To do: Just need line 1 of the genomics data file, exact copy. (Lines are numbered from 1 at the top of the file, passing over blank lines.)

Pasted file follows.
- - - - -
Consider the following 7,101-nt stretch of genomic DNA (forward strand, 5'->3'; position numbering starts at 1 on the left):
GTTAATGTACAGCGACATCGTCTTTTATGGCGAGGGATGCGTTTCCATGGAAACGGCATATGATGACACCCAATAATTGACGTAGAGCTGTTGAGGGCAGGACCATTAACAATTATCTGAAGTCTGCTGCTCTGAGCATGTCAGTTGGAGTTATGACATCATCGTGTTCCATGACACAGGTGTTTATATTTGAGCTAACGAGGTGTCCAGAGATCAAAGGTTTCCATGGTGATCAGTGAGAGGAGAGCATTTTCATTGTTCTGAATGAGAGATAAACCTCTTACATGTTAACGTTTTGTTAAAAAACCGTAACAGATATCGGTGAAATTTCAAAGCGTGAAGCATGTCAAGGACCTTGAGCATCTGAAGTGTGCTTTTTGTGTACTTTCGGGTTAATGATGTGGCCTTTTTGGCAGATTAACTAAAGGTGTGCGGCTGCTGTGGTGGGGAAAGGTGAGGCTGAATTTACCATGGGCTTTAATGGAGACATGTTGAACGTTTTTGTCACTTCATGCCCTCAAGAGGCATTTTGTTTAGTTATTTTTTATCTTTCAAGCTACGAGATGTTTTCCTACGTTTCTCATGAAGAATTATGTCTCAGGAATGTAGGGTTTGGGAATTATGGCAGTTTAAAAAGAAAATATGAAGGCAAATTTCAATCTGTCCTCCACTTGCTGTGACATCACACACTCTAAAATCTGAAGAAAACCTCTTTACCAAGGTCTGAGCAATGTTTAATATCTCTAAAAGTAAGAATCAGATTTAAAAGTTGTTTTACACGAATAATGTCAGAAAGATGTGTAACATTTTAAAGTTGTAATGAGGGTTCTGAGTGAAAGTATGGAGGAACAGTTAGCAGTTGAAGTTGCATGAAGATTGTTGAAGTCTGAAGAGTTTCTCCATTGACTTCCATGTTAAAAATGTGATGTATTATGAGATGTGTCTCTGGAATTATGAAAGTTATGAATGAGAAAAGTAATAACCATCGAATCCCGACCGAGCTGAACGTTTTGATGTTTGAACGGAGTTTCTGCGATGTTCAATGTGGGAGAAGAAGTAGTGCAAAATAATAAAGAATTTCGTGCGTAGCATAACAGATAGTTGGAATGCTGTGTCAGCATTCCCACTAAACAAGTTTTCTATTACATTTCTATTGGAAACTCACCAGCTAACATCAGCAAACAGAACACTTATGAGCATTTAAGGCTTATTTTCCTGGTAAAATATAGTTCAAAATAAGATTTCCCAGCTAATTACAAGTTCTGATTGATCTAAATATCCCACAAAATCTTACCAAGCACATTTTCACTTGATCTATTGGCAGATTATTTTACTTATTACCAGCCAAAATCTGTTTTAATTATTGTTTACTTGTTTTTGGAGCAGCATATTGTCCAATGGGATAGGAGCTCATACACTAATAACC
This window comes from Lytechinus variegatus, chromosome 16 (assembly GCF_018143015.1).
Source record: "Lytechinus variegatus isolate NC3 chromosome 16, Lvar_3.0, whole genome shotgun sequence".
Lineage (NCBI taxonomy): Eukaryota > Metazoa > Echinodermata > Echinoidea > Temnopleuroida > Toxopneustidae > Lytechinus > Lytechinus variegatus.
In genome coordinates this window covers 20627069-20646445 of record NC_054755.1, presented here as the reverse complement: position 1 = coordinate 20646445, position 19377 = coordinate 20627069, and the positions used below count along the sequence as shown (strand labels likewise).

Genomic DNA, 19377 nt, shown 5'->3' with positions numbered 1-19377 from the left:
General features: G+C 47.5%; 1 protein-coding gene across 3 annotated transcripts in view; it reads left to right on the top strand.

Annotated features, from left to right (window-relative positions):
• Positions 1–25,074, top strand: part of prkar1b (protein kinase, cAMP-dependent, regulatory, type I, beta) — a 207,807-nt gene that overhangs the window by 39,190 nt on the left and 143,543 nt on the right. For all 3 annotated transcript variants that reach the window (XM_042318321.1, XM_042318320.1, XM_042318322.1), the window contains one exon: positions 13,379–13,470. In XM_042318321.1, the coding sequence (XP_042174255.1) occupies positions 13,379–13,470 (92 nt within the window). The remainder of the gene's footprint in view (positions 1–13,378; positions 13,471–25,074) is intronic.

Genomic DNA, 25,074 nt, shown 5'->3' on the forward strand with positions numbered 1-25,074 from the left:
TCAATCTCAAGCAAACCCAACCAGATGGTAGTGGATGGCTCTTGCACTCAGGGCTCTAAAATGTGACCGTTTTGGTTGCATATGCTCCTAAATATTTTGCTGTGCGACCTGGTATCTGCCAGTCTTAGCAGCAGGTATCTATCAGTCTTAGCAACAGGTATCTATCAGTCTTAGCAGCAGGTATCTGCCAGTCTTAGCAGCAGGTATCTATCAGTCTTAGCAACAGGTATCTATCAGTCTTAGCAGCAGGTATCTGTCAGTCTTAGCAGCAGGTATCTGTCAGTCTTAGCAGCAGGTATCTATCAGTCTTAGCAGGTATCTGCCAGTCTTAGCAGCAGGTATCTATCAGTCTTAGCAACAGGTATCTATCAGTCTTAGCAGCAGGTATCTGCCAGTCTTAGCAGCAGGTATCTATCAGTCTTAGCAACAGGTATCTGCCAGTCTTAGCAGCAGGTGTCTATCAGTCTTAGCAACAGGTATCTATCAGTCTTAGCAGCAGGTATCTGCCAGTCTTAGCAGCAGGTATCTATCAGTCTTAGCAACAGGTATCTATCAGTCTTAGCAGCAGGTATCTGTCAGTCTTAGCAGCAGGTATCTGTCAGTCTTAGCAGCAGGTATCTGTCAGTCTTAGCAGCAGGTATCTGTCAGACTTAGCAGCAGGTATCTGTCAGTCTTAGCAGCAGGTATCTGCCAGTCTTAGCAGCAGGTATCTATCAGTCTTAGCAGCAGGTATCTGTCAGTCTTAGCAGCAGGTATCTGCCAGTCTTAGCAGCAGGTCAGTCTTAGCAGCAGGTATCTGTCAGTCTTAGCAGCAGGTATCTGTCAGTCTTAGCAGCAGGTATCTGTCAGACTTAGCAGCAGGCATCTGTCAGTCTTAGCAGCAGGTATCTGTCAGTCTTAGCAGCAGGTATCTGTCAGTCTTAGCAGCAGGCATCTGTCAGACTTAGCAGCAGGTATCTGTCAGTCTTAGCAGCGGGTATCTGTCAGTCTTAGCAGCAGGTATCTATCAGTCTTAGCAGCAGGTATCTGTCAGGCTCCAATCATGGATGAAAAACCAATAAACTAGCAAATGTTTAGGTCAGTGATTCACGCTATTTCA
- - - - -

Consider the following 7,101-nt stretch of genomic DNA (forward strand, 5'->3'; position numbering starts at 1 on the left):